As the figures in the latest report of the Working Group show, enforced disappearance is not confined to a specific region and no country can claim not to be affected by this crime in one way or another. It is therefore important that all States ratify the International Convention for the Protection of All Persons from Enforced Disappearance.

To date, only 20 countries in Europe have ratified the Convention, which marked its 10th anniversary in 2016: Albania, Armenia, Austria, Belgium, Bosnia and Herzegovina, Czech Republic, France, Germany, Greece, Italy, Lithuania, Malta, Montenegro, Netherlands, Portugal, Serbia, Slovakia, Spain, Switzerland, and Ukraine.

In February 2017, the High Commissioner launched the bold objective to double ratification of the International Convention to Protect All Persons from Enforced Disappearance within five years. The target was set at 114 States parties by 2022, on a baseline of 57 States parties in 2017. His call was echoed by the Ministers of Argentina and France and a Declaration in this sense was signed by 48 States during the Human Rights Council.

Therefore, I would like to mention the 14 countries in Europe that have signed but not yet ratified the Convention: Azerbaijan, Croatia, Denmark, Finland, The Former Yugoslav Republic of Macedonia, Iceland, Ireland, Liechtenstein, Luxemburg, Monaco, Norway, Poland, Slovenia and Sweden. As UN Human Rights Office, we call on these countries to ratify the Convention to Protect Persons from Enforced Disappearance and join the group of States parties.

The international human rights architecture provides a strong framework for the protection of persons from enforced disappearances. In addition to the Working Group on Enforced or Involuntary Disappearances which is starting its session today, the General Assembly created the Committee on Enforced Disappearances. The two bodies are complementary and mutually reinforcing, and coordinate their work closely.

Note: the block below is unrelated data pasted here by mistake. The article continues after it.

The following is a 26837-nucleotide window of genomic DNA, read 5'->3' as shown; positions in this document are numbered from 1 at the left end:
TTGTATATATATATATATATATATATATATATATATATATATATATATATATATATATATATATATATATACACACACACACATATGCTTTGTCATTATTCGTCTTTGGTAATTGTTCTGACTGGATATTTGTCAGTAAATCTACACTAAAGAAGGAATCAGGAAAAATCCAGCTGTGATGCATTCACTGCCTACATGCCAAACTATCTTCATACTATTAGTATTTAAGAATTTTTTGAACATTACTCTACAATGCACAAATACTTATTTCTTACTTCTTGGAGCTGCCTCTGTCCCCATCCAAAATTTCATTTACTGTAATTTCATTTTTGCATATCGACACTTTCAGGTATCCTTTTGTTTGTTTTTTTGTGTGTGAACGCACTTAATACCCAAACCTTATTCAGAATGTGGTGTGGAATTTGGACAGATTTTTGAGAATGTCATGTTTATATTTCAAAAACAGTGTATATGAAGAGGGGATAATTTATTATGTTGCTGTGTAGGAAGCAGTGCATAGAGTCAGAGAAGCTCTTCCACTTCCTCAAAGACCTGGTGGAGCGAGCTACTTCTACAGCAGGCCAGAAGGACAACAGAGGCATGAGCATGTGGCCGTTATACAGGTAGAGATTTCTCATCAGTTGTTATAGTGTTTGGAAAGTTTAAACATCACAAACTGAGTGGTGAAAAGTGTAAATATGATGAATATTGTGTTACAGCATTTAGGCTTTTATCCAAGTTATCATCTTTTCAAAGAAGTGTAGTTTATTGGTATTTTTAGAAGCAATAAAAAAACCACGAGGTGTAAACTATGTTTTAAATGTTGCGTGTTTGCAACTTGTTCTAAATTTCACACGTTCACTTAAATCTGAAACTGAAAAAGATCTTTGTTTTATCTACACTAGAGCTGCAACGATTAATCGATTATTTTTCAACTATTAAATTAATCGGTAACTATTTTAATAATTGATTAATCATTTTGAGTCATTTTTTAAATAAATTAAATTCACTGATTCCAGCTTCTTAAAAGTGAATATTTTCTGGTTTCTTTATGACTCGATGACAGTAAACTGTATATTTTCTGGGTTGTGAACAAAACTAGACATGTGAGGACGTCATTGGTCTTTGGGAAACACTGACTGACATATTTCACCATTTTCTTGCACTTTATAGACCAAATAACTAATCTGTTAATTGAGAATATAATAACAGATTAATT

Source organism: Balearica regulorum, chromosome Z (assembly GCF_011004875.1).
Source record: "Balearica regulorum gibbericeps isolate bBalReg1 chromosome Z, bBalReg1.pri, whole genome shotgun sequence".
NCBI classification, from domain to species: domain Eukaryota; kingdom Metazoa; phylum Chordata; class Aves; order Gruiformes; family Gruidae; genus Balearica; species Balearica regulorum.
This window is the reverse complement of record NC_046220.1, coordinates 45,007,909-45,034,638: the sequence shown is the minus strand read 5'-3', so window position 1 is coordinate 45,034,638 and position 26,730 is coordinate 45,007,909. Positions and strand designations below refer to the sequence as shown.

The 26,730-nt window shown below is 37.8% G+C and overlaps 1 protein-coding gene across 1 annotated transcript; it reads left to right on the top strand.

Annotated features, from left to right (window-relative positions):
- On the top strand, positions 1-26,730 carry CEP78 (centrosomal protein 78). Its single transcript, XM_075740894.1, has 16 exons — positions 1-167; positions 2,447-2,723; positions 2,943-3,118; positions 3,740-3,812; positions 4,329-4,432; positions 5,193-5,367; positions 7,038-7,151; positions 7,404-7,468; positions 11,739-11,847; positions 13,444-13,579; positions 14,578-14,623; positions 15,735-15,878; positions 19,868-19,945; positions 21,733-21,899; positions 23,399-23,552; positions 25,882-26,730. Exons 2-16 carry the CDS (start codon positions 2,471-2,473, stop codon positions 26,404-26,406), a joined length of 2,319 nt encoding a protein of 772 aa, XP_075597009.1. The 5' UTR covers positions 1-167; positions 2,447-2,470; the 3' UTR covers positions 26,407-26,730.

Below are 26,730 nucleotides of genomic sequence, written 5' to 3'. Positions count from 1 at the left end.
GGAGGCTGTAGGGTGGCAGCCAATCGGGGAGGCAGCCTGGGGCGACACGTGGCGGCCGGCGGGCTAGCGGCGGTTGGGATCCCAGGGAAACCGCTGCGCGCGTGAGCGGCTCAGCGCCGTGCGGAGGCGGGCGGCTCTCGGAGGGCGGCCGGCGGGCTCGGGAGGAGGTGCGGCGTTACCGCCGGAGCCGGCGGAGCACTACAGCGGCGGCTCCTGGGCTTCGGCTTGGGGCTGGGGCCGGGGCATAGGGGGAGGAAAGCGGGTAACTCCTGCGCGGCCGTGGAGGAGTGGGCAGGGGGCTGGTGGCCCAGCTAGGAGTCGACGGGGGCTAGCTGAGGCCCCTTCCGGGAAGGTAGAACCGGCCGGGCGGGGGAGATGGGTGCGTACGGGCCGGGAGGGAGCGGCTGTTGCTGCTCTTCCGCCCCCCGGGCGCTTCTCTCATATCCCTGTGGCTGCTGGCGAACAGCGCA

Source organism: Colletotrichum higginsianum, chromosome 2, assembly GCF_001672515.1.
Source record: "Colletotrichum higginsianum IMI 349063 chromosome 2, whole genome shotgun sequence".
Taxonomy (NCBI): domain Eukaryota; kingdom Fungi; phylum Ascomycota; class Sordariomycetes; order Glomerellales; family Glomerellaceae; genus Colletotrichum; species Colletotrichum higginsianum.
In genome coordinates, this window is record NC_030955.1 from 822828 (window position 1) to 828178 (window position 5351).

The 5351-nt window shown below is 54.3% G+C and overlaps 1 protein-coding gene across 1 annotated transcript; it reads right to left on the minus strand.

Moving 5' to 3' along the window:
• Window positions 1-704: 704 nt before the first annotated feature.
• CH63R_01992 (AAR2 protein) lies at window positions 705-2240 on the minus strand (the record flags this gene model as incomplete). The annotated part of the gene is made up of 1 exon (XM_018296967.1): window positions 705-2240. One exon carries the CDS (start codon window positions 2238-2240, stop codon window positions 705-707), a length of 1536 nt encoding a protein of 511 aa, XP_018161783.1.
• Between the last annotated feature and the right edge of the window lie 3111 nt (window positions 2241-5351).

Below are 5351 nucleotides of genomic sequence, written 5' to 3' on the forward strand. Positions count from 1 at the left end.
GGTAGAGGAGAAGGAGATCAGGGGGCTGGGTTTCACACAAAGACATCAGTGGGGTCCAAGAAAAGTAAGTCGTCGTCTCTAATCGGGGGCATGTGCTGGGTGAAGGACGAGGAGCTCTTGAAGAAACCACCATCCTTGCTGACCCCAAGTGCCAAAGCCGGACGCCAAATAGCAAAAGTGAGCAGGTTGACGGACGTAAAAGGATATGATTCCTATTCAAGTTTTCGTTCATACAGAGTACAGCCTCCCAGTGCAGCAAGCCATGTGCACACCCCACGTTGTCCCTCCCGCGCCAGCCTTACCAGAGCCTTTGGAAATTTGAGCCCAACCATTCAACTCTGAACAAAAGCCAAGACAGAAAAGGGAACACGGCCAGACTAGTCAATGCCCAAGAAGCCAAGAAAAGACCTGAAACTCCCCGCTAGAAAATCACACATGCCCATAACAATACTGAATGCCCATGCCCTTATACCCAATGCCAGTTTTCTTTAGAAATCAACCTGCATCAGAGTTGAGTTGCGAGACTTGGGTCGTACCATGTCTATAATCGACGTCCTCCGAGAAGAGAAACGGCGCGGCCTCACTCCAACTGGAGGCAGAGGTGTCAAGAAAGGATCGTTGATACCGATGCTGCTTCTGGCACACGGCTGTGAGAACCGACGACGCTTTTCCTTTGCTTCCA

The UN Human Rights Office substantively supports both mechanisms. In addition, we launched the social media campaign "Stand up for the disappeared" on Facebook, Twitter and Instagram. The High Commissioner for Human Rights attaches the outmost importance of having a contemporary legal instrument to monitor, investigate and prevent enforced disappearances. Yet, despite its clear merits, the Convention had not attracted the number of ratifications that it deserved. With its current membership of only 58 States parties, the Convention is deprived of the broad-based support that it required to meet its objectives and the hopes and expectations of the families who have fought so hard for its adoption.

This year marks the 70th anniversary of the Universal Declaration of Human Rights, which is a unique opportunity to revive its key messages. When a person forcibly disappears, a series of human rights enshrined in the Universal Declaration are infringed upon: freedom from arbitrary arrest and exile, freedom of expression and the right to seek, receive and impart information; freedom from torture, inhumane or degrading treatment or punishment; the right to recognition as a person before the law; the right to an effective remedy, including reparation and compensation; and the right to life, liberty and personal security…

Whenever and wherever humanity's values are abandoned, we are all at greater risk, and the anniversary is an important reminder, not only of the Universal Declaration's relevance today, but of our common duty to respect and protect human rights in the face of contemporary challenges.